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For simplicity in an example, lets say I have data classes from an object model with the following hierarchy:

  • Author
    • Book
      • Chapters

Each of these data classes only contain references to instances for their children, not their parent, for their parent they only contain the Id. For example, Book has Book.Chapters, but it does not have a reference to its parent (ie: Book.Author), instead it has the Id of the parent (ie: Book.AuthorId).

Now I want to display 'breadcrumbs' for this hierarchy in my view. But to do so, I need to get information such as Author.Name, Book.Name ... So as I see it I have the following options:

  1. Create custom models for each view. ie: new SingleBookViewModel { TheAuthor = DB.GetAuthor(book.AuthorId), TheBook = book }

  2. Get the data in the view itself from the book. So if I have the book view for example, I would be able to use: Author author = GetAuthor(book.AuthorId)... and do this within the razor view itself.

  3. Pass the data in using the Tuple class. So for viewing a chapter I populate the Model with a Tuple with the following signature:

    Tuple<Author, Book, Chapter>

Which method would you use? Or would you use something different?

Currently I am using the third method, with the Tuple.

The 2nd method is likely the most 'standard'. But I dislike the idea of having to create and maintain view model classes that correspond to each of the data classes (Author, Book, Chapter) behind them.

I'd like to understand what 'best practices' people have put around something such as this... and whether using Tuples makes sense.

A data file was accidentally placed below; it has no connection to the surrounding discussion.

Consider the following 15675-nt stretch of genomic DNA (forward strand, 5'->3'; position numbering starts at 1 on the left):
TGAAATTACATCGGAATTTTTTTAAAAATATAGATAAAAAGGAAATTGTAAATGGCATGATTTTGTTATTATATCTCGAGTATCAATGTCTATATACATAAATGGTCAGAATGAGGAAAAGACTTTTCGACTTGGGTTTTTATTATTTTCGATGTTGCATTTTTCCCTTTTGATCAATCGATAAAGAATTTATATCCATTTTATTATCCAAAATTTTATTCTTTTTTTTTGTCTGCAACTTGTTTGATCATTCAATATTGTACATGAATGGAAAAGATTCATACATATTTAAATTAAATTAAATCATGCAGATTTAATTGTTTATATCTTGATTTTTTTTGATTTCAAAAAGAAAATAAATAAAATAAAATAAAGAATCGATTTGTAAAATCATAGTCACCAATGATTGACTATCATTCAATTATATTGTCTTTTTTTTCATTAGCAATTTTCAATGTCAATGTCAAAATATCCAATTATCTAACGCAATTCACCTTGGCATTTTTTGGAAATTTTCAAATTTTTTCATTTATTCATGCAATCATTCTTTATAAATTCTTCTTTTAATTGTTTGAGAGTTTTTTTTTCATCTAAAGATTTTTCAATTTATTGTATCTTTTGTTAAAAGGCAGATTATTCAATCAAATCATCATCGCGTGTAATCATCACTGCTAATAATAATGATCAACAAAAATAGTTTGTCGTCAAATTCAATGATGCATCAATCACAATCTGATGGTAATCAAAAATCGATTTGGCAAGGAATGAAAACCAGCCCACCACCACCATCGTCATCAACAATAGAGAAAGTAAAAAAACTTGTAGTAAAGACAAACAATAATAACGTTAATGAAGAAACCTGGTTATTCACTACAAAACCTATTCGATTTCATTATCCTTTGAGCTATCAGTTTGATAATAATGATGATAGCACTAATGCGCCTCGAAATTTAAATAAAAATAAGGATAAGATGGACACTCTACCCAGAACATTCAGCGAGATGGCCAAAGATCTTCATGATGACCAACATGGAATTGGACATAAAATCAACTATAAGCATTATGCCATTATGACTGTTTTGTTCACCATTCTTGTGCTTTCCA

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1 Answer 1

I would implement this with ViewModels. Each of your views will be strong typed to a ViewModel that will contain all data needed for that view. You get a collection of Authors in that ViewModel, which contain a collection of books, which contains a collection of Chapters.

As an alternative you can bind your View to a collection of Authors, and upon selection of an author make an ajax get request to a controller's action that returns the books in Json format. The same would apply to the Chapters.

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Unfortunately Ajax/JSON will not assist me in anyway, because the data is static (meaning it does not change after the view is 'rendered') and being 'breadcrumbs' the information needs to be shown to the user from the very start. –  Skonen Apr 12 '12 at 9:01
    
Then create a ViewModel object that wraps all data you need, even the data that should be displayed in the breadcrumb. Your view just renders whatever it receives. Wouldn't this work? –  Dante Apr 12 '12 at 9:25
    
Yes. The only drawback is what I mentioned in my question regarding the creation/maintenance hit of these view models. –  Skonen Apr 12 '12 at 9:30
    
Correct, but as your View needs more and more data, maybe even unrelated in itself, you will have to find a way to feed it to the View. And the ViewModel is perfect as you can easily add another property to it. Also, if you pack all your data nice and tidy in the ViewModel, you will end up having a View that just displays whatever it gets (Breadcrumb included), and that's a good practice in itself. –  Dante Apr 12 '12 at 9:39

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